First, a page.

Boring episodes of the Archers. Lord knows, there’s an embarrassment of riches to choose from. All which feature the flower and produce show, for instance; and there’s so many of those, is it any wonder that Bert Fry has taken to phoning in his surprise at being awarded a rosette for the biggest marrow? All which centre around harvest festival, Easter or other Anglican red-letter day, and their counterpart, any based round a service in St Stephens, can be added to the teetering mound of mundanity. And naturally, any one in which Tom reveals that his sausages are organic. The presence of Tom alone counteracts any other possible excitement. He neutralises heists, earthquakes and Lilian’s giggle at a stroke.
Fanoflinda recalls fondly a particularly soporific episode in which Phil (god rest his soul) and Jill were showing holiday snaps. ‘Look at Jill in that hat!’ the poor actors were forced to cry. You could hear the sounds of their careers being flushed down the toilet – or you would have, if the flushing loo sound effect hadn’t been deemed too interesting.
Uh, please can I have a choice of mother?
I picked up the radio and shook it, unable to believe my ears. Surely that wasn’t Kate giving Helen advice about having babies, was it? Wasn’t that a bit like Hugh Hefner guiding Peter Stringfellow in the ways of monogamy? Or, here’s a good one, like Emma giving Pip advice about choosing the right man… hang on a minute!
Yes, it was Implausible Advice Week on the Archers. Kate started it, by lecturing Helen on what a huge commitment it is to have children. You could hear a collective Radio 4 gasp of outrage. I bow to no man in my dislike of Helen, but even I had to applaud when she pointed out that Kate had abandoned her child and gone to live on the other side of the world.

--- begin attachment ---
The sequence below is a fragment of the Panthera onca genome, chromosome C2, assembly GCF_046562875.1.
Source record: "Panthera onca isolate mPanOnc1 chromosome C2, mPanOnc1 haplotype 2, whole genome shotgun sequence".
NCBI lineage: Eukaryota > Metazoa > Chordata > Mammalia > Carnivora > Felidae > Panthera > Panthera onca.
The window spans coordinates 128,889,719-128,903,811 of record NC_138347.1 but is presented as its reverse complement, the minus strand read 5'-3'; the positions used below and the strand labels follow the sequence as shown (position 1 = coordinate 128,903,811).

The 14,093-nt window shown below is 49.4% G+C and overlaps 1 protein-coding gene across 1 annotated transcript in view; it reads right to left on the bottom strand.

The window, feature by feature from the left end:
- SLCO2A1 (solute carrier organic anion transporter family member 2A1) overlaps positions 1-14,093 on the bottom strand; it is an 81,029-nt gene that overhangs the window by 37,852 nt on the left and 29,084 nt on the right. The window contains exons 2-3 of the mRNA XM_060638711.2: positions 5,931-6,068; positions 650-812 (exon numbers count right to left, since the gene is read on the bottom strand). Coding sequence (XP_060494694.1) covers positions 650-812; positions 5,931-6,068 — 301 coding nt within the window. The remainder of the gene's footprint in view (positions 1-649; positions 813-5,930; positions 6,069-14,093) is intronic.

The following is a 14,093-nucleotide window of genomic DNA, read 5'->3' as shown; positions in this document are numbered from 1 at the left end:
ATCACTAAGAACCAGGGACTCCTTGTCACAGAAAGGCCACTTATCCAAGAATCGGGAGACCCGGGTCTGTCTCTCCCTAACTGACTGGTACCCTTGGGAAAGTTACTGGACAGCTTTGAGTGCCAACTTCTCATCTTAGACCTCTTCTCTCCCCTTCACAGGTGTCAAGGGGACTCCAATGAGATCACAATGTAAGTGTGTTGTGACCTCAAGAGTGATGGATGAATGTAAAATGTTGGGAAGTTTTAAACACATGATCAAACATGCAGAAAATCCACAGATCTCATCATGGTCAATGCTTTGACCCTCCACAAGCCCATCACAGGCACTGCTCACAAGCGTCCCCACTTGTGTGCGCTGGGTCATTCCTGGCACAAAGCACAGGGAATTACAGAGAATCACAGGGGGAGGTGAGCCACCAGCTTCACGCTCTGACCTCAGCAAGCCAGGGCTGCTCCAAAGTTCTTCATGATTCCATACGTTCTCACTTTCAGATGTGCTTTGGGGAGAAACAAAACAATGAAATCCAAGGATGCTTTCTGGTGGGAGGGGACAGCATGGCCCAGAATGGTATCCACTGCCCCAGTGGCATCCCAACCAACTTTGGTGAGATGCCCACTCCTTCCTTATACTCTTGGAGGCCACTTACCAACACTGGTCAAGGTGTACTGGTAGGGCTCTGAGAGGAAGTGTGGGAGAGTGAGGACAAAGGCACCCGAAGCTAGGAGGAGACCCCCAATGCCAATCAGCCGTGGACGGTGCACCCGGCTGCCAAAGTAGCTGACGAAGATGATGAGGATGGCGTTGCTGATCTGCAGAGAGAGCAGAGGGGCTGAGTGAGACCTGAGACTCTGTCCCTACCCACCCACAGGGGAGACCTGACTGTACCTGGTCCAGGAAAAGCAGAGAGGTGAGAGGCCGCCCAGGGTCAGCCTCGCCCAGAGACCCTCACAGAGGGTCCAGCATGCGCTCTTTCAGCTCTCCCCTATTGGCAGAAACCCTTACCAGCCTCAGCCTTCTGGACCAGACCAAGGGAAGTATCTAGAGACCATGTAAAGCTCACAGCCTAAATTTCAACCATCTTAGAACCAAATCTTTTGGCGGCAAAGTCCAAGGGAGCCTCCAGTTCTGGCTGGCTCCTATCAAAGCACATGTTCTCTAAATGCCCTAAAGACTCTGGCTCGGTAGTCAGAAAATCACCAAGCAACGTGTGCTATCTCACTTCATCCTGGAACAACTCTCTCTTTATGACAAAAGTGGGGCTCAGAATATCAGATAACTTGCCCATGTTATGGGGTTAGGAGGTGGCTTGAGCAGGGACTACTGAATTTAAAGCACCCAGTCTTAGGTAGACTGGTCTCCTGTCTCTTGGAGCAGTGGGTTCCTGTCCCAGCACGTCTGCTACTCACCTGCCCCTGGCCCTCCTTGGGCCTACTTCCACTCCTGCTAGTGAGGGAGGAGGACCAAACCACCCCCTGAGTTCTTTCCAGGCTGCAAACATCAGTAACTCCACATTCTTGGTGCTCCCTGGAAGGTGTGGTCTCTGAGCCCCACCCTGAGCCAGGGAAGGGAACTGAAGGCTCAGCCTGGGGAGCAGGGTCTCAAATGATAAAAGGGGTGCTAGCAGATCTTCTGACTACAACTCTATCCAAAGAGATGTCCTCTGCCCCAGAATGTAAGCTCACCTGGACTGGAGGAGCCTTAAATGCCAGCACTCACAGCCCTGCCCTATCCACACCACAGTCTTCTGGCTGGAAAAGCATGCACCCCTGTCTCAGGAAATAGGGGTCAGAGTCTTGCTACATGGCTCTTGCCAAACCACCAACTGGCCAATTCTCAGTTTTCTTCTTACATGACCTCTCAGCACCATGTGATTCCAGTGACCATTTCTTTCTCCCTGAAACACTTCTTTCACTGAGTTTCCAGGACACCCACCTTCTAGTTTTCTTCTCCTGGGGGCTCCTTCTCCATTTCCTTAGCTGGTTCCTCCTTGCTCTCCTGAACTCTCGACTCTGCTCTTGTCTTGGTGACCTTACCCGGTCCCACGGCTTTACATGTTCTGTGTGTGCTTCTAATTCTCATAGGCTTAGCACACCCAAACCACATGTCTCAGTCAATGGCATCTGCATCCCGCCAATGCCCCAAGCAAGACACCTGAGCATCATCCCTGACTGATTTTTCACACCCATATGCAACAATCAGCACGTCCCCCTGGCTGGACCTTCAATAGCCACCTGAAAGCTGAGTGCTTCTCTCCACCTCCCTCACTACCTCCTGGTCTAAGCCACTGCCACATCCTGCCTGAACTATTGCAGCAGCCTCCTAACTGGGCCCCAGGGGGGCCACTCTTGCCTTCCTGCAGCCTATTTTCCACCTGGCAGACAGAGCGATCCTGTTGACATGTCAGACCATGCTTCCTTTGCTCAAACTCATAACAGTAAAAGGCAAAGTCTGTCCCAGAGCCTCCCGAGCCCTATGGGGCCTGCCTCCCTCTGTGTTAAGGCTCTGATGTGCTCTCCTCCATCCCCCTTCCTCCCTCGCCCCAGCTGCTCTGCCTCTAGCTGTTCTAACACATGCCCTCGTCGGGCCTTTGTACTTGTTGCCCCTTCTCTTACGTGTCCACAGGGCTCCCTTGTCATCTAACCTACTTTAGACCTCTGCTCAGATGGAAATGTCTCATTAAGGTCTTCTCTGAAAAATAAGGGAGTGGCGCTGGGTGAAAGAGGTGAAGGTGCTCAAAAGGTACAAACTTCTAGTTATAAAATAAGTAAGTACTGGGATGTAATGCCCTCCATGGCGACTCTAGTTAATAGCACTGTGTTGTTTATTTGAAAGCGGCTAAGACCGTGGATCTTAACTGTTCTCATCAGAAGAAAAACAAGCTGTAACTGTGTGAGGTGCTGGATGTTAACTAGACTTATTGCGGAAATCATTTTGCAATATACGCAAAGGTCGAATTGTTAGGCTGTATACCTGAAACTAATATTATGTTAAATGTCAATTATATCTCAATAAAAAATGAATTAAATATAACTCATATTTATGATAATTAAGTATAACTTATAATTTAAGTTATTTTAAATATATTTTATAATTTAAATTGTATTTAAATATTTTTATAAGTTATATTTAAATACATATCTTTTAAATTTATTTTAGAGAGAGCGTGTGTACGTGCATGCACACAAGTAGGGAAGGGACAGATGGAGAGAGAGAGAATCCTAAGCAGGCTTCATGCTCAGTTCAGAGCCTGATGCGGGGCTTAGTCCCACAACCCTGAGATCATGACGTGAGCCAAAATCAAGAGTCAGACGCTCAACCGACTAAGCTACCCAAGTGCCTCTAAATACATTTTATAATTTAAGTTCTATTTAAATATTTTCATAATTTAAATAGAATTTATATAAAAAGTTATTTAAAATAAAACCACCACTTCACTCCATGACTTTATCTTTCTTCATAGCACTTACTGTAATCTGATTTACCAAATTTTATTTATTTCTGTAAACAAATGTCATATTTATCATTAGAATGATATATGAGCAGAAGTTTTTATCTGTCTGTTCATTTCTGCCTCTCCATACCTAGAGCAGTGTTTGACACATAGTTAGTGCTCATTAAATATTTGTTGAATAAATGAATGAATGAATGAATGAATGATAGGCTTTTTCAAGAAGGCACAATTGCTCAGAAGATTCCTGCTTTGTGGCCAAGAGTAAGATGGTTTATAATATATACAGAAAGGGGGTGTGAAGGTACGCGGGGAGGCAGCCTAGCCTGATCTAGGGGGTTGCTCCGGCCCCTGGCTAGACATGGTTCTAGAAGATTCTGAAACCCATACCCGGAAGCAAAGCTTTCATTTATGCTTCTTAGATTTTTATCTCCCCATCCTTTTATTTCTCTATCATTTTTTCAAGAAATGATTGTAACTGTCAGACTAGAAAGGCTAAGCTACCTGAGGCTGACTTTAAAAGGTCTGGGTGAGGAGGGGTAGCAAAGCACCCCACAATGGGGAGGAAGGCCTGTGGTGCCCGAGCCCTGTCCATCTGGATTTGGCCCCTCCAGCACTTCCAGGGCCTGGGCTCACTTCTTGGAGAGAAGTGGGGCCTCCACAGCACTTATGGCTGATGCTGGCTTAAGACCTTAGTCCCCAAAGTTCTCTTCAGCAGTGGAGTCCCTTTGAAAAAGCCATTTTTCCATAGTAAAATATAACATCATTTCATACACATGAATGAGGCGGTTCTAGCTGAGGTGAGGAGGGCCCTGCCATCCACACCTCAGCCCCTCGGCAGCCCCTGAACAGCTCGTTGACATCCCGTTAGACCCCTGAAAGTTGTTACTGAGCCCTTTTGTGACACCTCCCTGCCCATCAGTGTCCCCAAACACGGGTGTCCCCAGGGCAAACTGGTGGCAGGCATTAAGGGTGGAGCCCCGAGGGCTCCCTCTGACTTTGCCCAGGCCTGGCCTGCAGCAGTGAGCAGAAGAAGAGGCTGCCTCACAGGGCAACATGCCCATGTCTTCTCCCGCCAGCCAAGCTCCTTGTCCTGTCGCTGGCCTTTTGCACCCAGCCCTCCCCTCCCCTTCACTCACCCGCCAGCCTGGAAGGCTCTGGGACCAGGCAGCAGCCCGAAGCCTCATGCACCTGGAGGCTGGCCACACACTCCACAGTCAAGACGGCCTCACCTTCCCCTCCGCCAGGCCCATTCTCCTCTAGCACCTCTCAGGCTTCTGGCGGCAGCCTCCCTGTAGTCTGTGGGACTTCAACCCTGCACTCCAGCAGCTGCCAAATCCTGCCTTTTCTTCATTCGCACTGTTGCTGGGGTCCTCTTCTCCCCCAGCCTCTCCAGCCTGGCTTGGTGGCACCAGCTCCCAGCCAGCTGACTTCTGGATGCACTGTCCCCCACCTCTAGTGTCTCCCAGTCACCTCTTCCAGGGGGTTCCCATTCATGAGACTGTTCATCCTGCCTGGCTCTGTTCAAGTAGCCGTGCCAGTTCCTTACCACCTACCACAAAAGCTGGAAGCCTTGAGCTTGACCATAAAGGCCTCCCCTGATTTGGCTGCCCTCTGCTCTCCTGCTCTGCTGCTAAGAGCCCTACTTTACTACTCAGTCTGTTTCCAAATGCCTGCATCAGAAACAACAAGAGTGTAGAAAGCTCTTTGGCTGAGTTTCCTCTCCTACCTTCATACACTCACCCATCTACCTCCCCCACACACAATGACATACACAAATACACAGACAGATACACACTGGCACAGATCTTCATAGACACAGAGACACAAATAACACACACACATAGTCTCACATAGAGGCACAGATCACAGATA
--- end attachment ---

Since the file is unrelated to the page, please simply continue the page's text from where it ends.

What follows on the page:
But did this setback stop Kate? Did it heck as like. Just a couple of days later, she was dishing out advice to Alice about not settling down with Christopher. ‘You’re not going to marry him, are you?’ she sneered. (I bloody hope she is: Jenny at that wedding would be a sight worth seeing. Er, hearing.) Since Kate slunk in from Jo’berg, we’ve been dodging large, cumbersome, Bartleby-sized hints that all is not well with the Kate-Lucas ménage, Lucas presumably having finally woken from his trance. So this, too, was a piece of wisdom that Kate was not in a position to give. Especially as her first choice of baby-father was Roy, who’s got only two settings: boring as all get out, or committing acts of racism. Yes, Roy, I do have a long memory, don’t I?
‘No! No!’ cries Mr Qwerty, backing out of the kitchen, hands clamped over his ears. Kate, who is back in Ambridge for a relentlessly long visit, was the cause of Mr Q’s permanent exile from The Archers. In the fifteen years since her troubled youth drove him to despair, he’s heard only snippets of the programme, commenting occasionally as he flits past, ‘What’s happened to Richard Lock?’ or ‘That doesn’t sound like the real Hayley’.
No, I said DON'T
Last week, I had to break the terrible news that Kate was back. He went quite pale. Now as soon as there’s so much as a whiff of dum-di-dums, he, like many a spouse, high-tails it out of the house, in terror of hearing Kate’s nasal whine. Fair enough. She is appalling. I’m only able to tolerate her myself if I have a large gin and tonic to hand, and if she’s counter-balanced by Hayley, saying sweetly, ‘Oh look! Phoebe must have liked that Mother’s Day card a lot, to get it for both of us.’
The script-writers must be in a particularly mean mood, for the other day they jammed both Kate and Helen in the same episode. Together. All that was needed for them to move seamlessly into the opening scene from Macbeth was for Pip to stroll in carrying a cauldron. Under the pressure, I finished one vat of Bombay Sapphire and cracked open the next. Helen was a-quiver with un-expressed resentment over Kate’s negligent uber-breeding. Kate meanwhile had come rather late to the notion that leaving her daughter on the other side of the world might have one or two minor repercussions.
I was surprised to find Continue reading